Schedules or Routines help. I understand unschooling, and I think it is great. I hear a lot from other homeschool moms that they love the flexibility of homeschooling. But I also hear a lot of gripes from them about how hard it is to get their kids to transition into “school time” or to do their work. This is where I am a huge fan of schedules and routines. I am ADHD. My kids are both ADHD. My parents were hippies and I lean that way myself. Trust me, if ever there was a family that doesn’t like being told what to do and when, it is us! But schedules and routines have proved to be invaluable the past year. My kids appreciate it because they like knowing what is expected of them. There was no arguing by my kids when it was time to do their work. They understood when was their free time, and when was time to do their work. I didn’t have to stand over them, arguing with them or cajoling them out of playtime and into school time. In fact, our routine gave me a lot more freedom to blend the two together. Let me say that again–our schedule and routine didn’t take away mine or my kids’ freedom, it added to it. We each knew what was expected from us, and when, and could use that as a basic framework. I knew that mom playtime was here, and mom worktime was there. I knew I had built in time to the day to do my housework, my teaching work, and my own free time to read, to garden, to play on Facebook. My kids had the same. They had time to play Minecraft, to watch YouTube videos, but they also had time to do their work. I’m sharing our routine below for newbies so you can kind of see what worked for us. Within our schedule the kids had flexibility to choose their own activities. For example, within “core work” time, they knew what they needed to complete each week–but they were free to choose which days they completed it. If they wanted to knock out a week’s worth of math at once and be done with it, they could. If they wanted to parcel it out, a little each day, they could. It was up to them, and this gave them a lot of freedom within our structured framework. You’ll notice our day begins with a family walk. This is by design, as it is a clear line between free time, and school time. (It also counts as PE!)

9 a.m.–Dressed and downstairs for breakfast and morning chores

10 a.m.–School begins with a morning family walk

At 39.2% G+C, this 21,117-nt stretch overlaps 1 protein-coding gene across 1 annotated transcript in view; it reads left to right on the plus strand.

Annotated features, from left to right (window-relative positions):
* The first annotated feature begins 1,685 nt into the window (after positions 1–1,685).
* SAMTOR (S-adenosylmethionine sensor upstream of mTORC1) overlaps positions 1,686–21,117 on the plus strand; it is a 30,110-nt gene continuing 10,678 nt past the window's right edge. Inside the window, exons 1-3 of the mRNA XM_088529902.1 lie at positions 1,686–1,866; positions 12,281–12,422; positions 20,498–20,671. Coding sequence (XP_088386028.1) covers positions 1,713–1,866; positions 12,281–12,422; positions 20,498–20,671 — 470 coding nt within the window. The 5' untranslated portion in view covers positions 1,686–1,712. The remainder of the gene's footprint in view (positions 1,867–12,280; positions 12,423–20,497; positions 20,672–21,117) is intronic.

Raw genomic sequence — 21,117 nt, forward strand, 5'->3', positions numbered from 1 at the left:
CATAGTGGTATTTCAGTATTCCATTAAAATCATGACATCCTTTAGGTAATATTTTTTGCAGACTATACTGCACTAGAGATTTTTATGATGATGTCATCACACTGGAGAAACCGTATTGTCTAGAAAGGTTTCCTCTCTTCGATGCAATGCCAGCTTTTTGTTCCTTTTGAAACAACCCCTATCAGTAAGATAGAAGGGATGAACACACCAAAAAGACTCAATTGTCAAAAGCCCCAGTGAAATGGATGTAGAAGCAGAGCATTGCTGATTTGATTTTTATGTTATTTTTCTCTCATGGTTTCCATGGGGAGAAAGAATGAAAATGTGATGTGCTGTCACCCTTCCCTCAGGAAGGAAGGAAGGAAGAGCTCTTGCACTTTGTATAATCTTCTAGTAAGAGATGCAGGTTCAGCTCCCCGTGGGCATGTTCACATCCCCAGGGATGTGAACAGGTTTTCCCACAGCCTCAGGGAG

10:30 a.m.–CNN Student News

10:45 a.m.–Journaling time

10:50 a.m.–Core work time (Math, science, social studies, spelling, etc.)

12:00 p.m.–Lunch!

1:00 p.m.–TED Talk

1:20 p.m.–Literature/read aloud time

1:45 p.m.–Self-directed study time

2:45 p.m.–School ends


You don’t have to recreate the public school classroom at home. For most of us, the public school model of schooling is the only one we have ever known. Doing it differently is enticing, but scary, and often we revert to the methods we see everyone else using. Desks, notebooks, textbooks, and lots and lots of worksheets. Moms become teachers, lecturing and instructing their children on a daily basis. Moms burn out, kids rebel, and we wonder why we aren’t having any fun yet. Don’t be afraid to change things, to sit on the couch or to get up and play. I researched and used a lot of Montessori methods last year during our math and language arts time, which really helped us grow and learn about our own learning styles.

Homeschool classroom

Early days in our first year. Look how neat and clean it all is!

Don’t marry a curriculum. There are thousands upon thousands of curriculums, and each one seems to be pricier than the next. If you ask in a group of homeschoolers which is best, you will get an avalanche of options–but a few are bantered about as THE best. Saxon math. Teaching Textbooks. Abeka. Sonlight. Honestly? There is no one size fits all curriculum. The one that works for my best friend and her kids is not the one that works for us. If you get into a curriculum and find it isn’t a good fit, don’t be afraid to change. Kids are flexible. You aren’t a failure for needing something new. This is actually a great lesson for the kids in self-education–sometimes you need to try multiple things before you find the information you need to learn the skills. I went through a couple of different math curriculums before we found the ones that were our best fit. We started with Time4Learning, moved to Khan Academy (which we still love and use for testing) but when we stumbled up on Life of Fred, we were hooked! Now both kids use it and love it. It is okay to try new things, sell the old, and move forward.